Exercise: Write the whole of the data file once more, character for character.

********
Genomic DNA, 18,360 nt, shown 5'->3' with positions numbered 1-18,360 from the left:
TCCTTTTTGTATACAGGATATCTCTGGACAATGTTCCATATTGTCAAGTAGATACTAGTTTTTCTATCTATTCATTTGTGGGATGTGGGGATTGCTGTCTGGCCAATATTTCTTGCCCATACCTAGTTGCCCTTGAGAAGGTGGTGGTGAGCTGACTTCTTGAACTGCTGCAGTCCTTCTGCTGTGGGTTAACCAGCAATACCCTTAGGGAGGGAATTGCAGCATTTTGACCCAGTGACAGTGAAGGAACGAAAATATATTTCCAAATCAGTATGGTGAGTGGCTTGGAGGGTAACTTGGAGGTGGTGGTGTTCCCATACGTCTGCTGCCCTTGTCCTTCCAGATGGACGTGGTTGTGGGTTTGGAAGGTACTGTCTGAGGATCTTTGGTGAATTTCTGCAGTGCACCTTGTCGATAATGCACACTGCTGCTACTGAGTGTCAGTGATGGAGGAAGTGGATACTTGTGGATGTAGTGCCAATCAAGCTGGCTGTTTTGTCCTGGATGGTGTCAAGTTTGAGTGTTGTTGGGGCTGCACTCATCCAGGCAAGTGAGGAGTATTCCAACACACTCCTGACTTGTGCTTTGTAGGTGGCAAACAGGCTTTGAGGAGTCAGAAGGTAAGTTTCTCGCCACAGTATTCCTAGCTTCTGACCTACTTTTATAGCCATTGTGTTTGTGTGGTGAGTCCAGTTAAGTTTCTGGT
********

Genomic DNA, 18,360 nt, shown 5'->3' with positions numbered 1-18,360 from the left:
TCCTTTTTGTATACAGGATATCTCTGGACAATGTTCCATATTGTCAAGTAGATACTAGTTTTTCTATCTATTCATTTGTGGGATGTGGGGATTGCTGTCTGGCCAATATTTCTTGCCCATACCTAGTTGCCCTTGAGAAGGTGGTGGTGAGCTGACTTCTTGAACTGCTGCAGTCCTTCTGCTGTGGGTTAACCAGCAATACCCTTAGGGAGGGAATTGCAGCATTTTGACCCAGTGACAGTGAAGGAACGAAAATATATTTCCAAATCAGTATGGTGAGTGGCTTGGAGGGTAACTTGGAGGTGGTGGTGTTCCCATACGTCTGCTGCCCTTGTCCTTCCAGATGGACGTGGTTGTGGGTTTGGAAGGTACTGTCTGAGGATCTTTGGTGAATTTCTGCAGTGCACCTTGTCGATAATGCACACTGCTGCTACTGAGTGTCAGTGATGGAGGAAGTGGATACTTGTGGATGTAGTGCCAATCAAGCTGGCTGTTTTGTCCTGGATGGTGTCAAGTTTGAGTGTTGTTGGGGCTGCACTCATCCAGGCAAGTGAGGAGTATTCCAACACACTCCTGACTTGTGCTTTGTAGGTGGCAAACAGGCTTTGAGGAGTCAGAAGGTAAGTTTCTCGCCACAGTATTCCTAGCTTCTGACCTACTTTTATAGCCATTGTGTTTGTGTGGTGAGTCCAGTTAAGTTTCTGGT